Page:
October 29, 2007

Wrapping things up

Red-Sox-Wang-Chung

How am I supposed to summarize nearly 200 games in a single passage? How do I explain what it's like to go from spending every spare second writing about one one team to ... having a break?
 
You'll have to excuse me if I'm a bit out of sorts today. After all, fueled only by beer, Chinese food and caffeinated beverages, I'm wrapping up a blogging marathon here and on Red Sox Monster that began last night immediately following the Boston Red Sox winning their second World Series in four years.
 
Obviously, there's no reason Red Sox fans should have to apologize for the victory. It was earned on the field, and it came at the expense of the Angels, Indians and Rockies, all teams that have a bright future and the possibility of winning a title next year with some retooling.
 
What do I hope this postseason showed, then? Well, there's a list of things, so let's jump right into it:
 
1) The Boston Red Sox are one group of tough hombres: I say this because lest we forget, it was but a few days ago that people were dancing on the team's grave as it stared at a 3-1 deficit against the Cleveland Indians. "This isn't 2004, stupid!" the blogosphere seemed to say to Boston fans. For the most part, we ignored it. And hoped. And wondered. And, well, things worked out, thanks to big-game veteran performances (Schilling, Beckett and JD Drew, to name a few), selfless acts (Tim Wakefield choosing to be left off the World Series roster) and the energy of a quintet of inexperienced players: Jon Lester, Jacoby Ellsbury, Dustin Pedroia, Daisuke Matsuzaka and Hideki Okajima. That shows all we need to know about the 2007 Red Sox.
 
2) The Red Sox showed baseball can still be fun: Perhaps I'm overstating my point, but in an era where steroid talk dominates and Alex Rodriguez can announce his decision to opt out of a contract during the World Series, I think this is important to mention. Like them or hate them, there is no denying the Red Sox have an element to them that brings us back to little league, when we mocked teammates, played hard and didn't take ourselves too seriously. FOX beat the musical pirate ship bullpen story to death during the World Series, but how many other teams still do stuff like that?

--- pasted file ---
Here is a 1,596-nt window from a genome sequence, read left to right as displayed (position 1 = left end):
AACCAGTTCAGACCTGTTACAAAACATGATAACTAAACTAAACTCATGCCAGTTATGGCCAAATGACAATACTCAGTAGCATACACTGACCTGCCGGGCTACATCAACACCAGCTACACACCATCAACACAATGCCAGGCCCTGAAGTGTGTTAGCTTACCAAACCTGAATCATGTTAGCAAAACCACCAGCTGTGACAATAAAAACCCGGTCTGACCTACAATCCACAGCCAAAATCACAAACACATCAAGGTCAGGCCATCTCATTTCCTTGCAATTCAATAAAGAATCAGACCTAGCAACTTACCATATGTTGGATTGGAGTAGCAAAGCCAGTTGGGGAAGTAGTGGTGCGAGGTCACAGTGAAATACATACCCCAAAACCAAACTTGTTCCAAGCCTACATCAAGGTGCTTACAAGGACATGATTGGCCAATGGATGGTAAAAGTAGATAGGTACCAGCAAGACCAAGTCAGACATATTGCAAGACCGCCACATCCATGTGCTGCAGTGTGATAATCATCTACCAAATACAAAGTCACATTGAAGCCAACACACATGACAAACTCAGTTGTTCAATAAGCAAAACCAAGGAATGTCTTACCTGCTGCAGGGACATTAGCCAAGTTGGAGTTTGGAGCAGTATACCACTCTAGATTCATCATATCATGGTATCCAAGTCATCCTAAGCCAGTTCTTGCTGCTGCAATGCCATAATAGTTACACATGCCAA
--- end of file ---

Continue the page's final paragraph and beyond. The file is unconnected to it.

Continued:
3) The Red Sox showed a team can still act with class toward one another: Say what you want about the jazz-hands antics of Manny Ramirez this postseason, the Red Sox showed they respect one another. Mike Lowell and Curt Schilling, for example, both deflected questions about their impending free agency last night, even when it came up repeatedly. Coco Crisp politely took a seat in the World Series, allowing wunderkind center fielder Jacoby Ellsbury to take his spot, even though it's probably on a permenant basis. And if you haven't seen the video of Mike Timlin publicly praising Tim Wakefield after the game last night ... well, maybe you'll go soft on this team with me for a minute.
 
Here's to the 2007 Boston Red Sox. Thanks to Yahoo! Sports for lending me this space for a week, and thanks to all of you for reading.
 
Now, if you'll excuse me. I need a break. I've got a petition on Mike Lowell's free agency to sign and a rolling rally to prepare for in spirit.
 
I might not be able to get there like I did in 2004, but I'm savoring this World Series win every bit as much as the last one.

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